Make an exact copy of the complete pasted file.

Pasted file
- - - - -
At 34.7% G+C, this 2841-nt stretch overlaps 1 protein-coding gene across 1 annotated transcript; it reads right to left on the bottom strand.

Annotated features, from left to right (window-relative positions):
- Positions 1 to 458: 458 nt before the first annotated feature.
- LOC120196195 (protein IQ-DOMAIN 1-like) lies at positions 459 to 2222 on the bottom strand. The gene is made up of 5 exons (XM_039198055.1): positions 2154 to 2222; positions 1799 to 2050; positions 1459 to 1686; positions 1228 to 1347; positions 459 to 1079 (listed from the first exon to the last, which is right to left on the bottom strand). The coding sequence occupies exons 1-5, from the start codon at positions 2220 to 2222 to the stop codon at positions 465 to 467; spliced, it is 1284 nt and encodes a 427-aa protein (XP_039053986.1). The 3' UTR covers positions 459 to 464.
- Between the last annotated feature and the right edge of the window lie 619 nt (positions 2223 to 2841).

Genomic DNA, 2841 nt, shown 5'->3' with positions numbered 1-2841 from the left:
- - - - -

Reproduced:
At 34.7% G+C, this 2841-nt stretch overlaps 1 protein-coding gene across 1 annotated transcript; it reads right to left on the bottom strand.

Annotated features, from left to right (window-relative positions):
- Positions 1 to 458: 458 nt before the first annotated feature.
- LOC120196195 (protein IQ-DOMAIN 1-like) lies at positions 459 to 2222 on the bottom strand. The gene is made up of 5 exons (XM_039198055.1): positions 2154 to 2222; positions 1799 to 2050; positions 1459 to 1686; positions 1228 to 1347; positions 459 to 1079 (listed from the first exon to the last, which is right to left on the bottom strand). The coding sequence occupies exons 1-5, from the start codon at positions 2220 to 2222 to the stop codon at positions 465 to 467; spliced, it is 1284 nt and encodes a 427-aa protein (XP_039053986.1). The 3' UTR covers positions 459 to 464.
- Between the last annotated feature and the right edge of the window lie 619 nt (positions 2223 to 2841).

Genomic DNA, 2841 nt, shown 5'->3' with positions numbered 1-2841 from the left: